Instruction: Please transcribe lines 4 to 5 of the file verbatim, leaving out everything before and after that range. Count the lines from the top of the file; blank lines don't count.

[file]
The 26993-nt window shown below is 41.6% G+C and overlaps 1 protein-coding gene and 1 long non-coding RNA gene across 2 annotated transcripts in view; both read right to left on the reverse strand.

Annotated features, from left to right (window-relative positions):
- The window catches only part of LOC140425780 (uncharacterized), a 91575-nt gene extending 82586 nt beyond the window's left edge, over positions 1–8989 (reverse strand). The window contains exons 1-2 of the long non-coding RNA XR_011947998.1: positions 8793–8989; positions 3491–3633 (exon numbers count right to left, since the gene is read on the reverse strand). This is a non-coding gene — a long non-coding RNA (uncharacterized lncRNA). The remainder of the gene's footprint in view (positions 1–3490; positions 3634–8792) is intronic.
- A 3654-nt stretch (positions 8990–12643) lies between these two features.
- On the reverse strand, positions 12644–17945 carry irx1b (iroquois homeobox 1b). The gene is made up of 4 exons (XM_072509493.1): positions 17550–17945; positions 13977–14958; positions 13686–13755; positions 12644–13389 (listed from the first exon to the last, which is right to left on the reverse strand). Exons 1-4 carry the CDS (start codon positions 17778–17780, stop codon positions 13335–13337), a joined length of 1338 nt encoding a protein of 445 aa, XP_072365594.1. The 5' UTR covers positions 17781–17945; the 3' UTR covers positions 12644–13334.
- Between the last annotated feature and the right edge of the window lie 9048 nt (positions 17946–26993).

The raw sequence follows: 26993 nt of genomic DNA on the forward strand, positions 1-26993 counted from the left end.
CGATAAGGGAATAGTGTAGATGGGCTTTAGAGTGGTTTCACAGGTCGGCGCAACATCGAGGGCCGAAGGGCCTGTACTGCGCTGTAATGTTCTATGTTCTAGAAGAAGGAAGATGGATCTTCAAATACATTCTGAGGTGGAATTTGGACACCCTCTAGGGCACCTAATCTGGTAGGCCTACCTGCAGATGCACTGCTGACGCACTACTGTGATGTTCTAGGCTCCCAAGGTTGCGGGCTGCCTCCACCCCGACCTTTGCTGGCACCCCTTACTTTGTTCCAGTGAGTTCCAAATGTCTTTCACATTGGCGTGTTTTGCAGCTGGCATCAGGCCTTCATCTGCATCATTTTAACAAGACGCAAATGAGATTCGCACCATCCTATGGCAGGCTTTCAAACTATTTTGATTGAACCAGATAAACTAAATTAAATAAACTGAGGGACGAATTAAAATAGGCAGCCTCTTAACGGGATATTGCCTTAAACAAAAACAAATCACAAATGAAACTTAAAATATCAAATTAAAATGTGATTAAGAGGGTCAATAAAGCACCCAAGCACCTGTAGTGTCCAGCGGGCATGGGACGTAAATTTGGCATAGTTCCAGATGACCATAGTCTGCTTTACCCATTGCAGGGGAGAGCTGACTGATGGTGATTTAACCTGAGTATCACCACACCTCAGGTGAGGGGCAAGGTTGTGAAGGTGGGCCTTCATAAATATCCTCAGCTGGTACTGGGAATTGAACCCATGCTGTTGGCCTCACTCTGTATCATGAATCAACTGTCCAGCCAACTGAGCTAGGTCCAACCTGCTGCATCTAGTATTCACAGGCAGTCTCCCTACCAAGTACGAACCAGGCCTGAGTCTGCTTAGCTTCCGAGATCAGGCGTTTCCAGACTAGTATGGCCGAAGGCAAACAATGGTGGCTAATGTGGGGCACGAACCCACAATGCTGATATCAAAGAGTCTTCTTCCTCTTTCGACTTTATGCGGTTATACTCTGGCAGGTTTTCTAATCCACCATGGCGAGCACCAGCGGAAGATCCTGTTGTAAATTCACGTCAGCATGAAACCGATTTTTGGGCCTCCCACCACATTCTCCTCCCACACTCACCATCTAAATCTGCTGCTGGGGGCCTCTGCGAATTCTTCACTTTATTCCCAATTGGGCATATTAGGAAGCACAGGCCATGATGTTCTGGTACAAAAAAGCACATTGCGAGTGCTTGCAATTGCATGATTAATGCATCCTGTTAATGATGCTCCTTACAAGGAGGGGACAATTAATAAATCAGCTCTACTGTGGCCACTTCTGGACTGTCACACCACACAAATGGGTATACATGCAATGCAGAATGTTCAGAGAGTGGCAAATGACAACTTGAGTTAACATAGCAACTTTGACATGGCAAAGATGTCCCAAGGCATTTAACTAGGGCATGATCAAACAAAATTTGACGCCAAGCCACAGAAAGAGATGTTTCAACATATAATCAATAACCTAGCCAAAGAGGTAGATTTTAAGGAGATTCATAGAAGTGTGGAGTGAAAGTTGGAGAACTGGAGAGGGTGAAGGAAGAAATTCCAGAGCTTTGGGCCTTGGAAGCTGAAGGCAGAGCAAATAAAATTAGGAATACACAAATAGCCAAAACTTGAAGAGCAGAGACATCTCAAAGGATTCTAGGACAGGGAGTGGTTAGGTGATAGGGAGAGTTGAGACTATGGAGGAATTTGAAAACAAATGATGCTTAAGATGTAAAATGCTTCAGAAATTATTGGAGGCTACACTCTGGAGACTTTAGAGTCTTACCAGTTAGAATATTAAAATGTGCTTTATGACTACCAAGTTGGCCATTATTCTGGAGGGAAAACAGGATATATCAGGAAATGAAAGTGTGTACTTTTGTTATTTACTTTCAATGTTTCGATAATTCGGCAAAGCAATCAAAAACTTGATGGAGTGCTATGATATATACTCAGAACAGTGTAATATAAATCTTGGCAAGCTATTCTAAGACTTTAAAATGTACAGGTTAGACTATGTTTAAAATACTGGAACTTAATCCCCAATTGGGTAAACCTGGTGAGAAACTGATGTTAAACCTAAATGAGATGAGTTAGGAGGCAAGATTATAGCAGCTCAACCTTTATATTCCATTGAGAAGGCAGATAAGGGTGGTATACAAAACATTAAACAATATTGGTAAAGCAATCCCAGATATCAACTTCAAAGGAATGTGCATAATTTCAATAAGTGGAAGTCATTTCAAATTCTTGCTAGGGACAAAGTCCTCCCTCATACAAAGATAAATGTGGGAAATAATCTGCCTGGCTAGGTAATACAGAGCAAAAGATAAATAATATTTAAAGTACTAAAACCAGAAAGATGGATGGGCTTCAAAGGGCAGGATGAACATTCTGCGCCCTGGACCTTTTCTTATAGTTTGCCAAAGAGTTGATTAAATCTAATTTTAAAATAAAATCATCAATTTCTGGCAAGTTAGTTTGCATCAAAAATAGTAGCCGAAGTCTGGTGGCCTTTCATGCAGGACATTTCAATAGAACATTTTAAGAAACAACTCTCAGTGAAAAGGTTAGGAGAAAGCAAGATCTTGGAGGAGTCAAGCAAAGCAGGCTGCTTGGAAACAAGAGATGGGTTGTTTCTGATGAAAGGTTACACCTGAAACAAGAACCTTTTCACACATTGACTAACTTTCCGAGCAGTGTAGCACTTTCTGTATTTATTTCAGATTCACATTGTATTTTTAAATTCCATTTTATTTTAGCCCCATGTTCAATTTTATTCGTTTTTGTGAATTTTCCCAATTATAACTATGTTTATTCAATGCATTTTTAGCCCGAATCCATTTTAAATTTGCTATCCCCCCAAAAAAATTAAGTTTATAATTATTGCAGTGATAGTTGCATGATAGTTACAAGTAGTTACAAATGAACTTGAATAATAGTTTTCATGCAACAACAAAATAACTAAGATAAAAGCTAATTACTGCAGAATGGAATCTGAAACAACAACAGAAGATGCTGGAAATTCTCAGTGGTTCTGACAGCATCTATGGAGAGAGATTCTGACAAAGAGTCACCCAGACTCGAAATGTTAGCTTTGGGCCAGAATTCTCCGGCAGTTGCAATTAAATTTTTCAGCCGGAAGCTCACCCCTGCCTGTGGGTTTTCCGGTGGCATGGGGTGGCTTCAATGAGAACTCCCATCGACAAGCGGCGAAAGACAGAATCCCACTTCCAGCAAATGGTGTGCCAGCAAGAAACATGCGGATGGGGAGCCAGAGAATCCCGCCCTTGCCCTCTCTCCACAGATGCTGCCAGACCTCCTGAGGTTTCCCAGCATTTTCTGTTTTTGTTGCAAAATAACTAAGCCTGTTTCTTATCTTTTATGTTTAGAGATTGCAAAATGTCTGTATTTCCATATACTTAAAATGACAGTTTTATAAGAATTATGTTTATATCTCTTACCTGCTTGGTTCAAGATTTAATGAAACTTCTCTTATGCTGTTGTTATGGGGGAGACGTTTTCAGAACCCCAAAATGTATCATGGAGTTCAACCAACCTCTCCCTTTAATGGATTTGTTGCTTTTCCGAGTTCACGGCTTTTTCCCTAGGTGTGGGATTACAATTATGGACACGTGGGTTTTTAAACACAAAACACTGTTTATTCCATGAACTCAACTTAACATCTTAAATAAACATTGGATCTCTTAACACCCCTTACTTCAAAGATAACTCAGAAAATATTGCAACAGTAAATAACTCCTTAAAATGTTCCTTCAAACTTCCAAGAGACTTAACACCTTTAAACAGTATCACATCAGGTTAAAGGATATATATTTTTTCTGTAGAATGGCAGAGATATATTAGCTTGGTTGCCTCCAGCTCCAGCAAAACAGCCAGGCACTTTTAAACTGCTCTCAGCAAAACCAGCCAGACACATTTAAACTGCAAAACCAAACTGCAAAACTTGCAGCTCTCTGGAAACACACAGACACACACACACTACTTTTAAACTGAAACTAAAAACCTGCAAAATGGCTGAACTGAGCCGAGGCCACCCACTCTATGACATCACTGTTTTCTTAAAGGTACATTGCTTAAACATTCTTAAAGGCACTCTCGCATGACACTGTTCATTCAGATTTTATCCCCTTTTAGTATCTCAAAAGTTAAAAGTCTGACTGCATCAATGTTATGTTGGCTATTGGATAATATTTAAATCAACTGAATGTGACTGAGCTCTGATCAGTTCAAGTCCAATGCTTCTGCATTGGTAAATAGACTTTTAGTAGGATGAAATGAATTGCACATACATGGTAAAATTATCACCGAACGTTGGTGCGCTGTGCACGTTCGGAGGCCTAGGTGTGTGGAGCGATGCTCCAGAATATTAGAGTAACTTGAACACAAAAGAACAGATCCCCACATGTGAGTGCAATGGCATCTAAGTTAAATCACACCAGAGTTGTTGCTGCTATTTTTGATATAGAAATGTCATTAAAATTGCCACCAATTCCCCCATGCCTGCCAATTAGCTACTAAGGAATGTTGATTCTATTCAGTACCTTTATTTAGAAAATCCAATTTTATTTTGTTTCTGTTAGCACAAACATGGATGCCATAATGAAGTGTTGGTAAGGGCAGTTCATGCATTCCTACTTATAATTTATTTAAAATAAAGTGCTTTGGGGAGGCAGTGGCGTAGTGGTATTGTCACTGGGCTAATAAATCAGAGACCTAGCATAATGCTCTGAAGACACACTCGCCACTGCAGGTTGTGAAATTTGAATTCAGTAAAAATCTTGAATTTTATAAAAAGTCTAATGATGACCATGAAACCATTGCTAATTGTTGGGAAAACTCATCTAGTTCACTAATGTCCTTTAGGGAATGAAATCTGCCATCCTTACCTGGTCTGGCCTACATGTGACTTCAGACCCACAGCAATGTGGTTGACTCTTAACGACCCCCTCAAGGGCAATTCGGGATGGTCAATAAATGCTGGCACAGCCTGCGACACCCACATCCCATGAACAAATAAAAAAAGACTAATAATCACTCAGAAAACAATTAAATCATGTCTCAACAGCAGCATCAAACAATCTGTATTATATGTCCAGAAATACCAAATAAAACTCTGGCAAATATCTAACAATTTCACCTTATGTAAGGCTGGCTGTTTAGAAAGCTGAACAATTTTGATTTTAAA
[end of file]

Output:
- A 3654-nt stretch (positions 8990–12643) lies between these two features.
- On the reverse strand, positions 12644–17945 carry irx1b (iroquois homeobox 1b). The gene is made up of 4 exons (XM_072509493.1): positions 17550–17945; positions 13977–14958; positions 13686–13755; positions 12644–13389 (listed from the first exon to the last, which is right to left on the reverse strand). Exons 1-4 carry the CDS (start codon positions 17778–17780, stop codon positions 13335–13337), a joined length of 1338 nt encoding a protein of 445 aa, XP_072365594.1. The 5' UTR covers positions 17781–17945; the 3' UTR covers positions 12644–13334.